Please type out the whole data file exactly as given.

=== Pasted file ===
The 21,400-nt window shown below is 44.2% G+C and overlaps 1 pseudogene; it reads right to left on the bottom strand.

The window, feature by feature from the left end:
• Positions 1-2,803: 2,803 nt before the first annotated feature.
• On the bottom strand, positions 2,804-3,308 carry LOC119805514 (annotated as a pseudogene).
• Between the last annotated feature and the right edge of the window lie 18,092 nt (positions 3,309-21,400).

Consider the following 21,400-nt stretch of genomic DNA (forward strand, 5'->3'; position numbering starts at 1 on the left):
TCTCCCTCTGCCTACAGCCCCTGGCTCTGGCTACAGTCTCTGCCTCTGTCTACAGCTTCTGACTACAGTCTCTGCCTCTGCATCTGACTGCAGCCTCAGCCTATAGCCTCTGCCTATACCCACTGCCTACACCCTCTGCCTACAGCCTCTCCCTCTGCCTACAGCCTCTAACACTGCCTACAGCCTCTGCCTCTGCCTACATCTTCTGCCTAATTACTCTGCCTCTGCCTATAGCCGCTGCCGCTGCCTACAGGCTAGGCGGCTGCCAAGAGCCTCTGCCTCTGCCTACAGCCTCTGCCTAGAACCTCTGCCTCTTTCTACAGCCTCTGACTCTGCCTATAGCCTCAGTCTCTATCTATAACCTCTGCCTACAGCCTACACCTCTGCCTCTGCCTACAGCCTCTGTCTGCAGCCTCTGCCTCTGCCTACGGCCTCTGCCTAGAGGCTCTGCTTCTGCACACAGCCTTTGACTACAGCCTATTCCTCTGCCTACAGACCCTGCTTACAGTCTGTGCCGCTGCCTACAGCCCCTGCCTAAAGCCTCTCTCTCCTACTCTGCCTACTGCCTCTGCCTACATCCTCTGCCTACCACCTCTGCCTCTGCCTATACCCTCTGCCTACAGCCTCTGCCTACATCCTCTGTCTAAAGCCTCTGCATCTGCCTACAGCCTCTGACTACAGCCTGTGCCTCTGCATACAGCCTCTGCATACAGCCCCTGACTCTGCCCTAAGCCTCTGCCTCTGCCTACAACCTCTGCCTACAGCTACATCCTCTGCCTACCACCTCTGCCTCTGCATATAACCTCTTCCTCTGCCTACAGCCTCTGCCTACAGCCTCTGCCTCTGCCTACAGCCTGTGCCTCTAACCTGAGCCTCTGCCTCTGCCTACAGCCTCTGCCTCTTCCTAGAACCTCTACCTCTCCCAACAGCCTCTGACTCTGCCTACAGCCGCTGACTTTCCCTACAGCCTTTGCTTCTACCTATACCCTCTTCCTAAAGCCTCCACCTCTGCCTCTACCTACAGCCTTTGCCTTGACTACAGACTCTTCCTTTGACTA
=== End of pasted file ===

The 21,400-nt window shown below is 44.2% G+C and overlaps 1 pseudogene; it reads right to left on the bottom strand.

The window, feature by feature from the left end:
• Positions 1-2,803: 2,803 nt before the first annotated feature.
• On the bottom strand, positions 2,804-3,308 carry LOC119805514 (annotated as a pseudogene).
• Between the last annotated feature and the right edge of the window lie 18,092 nt (positions 3,309-21,400).

Consider the following 21,400-nt stretch of genomic DNA (forward strand, 5'->3'; position numbering starts at 1 on the left):
TCTCCCTCTGCCTACAGCCCCTGGCTCTGGCTACAGTCTCTGCCTCTGTCTACAGCTTCTGACTACAGTCTCTGCCTCTGCATCTGACTGCAGCCTCAGCCTATAGCCTCTGCCTATACCCACTGCCTACACCCTCTGCCTACAGCCTCTCCCTCTGCCTACAGCCTCTAACACTGCCTACAGCCTCTGCCTCTGCCTACATCTTCTGCCTAATTACTCTGCCTCTGCCTATAGCCGCTGCCGCTGCCTACAGGCTAGGCGGCTGCCAAGAGCCTCTGCCTCTGCCTACAGCCTCTGCCTAGAACCTCTGCCTCTTTCTACAGCCTCTGACTCTGCCTATAGCCTCAGTCTCTATCTATAACCTCTGCCTACAGCCTACACCTCTGCCTCTGCCTACAGCCTCTGTCTGCAGCCTCTGCCTCTGCCTACGGCCTCTGCCTAGAGGCTCTGCTTCTGCACACAGCCTTTGACTACAGCCTATTCCTCTGCCTACAGACCCTGCTTACAGTCTGTGCCGCTGCCTACAGCCCCTGCCTAAAGCCTCTCTCTCCTACTCTGCCTACTGCCTCTGCCTACATCCTCTGCCTACCACCTCTGCCTCTGCCTATACCCTCTGCCTACAGCCTCTGCCTACATCCTCTGTCTAAAGCCTCTGCATCTGCCTACAGCCTCTGACTACAGCCTGTGCCTCTGCATACAGCCTCTGCATACAGCCCCTGACTCTGCCCTAAGCCTCTGCCTCTGCCTACAACCTCTGCCTACAGCTACATCCTCTGCCTACCACCTCTGCCTCTGCATATAACCTCTTCCTCTGCCTACAGCCTCTGCCTACAGCCTCTGCCTCTGCCTACAGCCTGTGCCTCTAACCTGAGCCTCTGCCTCTGCCTACAGCCTCTGCCTCTTCCTAGAACCTCTACCTCTCCCAACAGCCTCTGACTCTGCCTACAGCCGCTGACTTTCCCTACAGCCTTTGCTTCTACCTATACCCTCTTCCTAAAGCCTCCACCTCTGCCTCTACCTACAGCCTTTGCCTTGACTACAGACTCTTCCTTTGACTA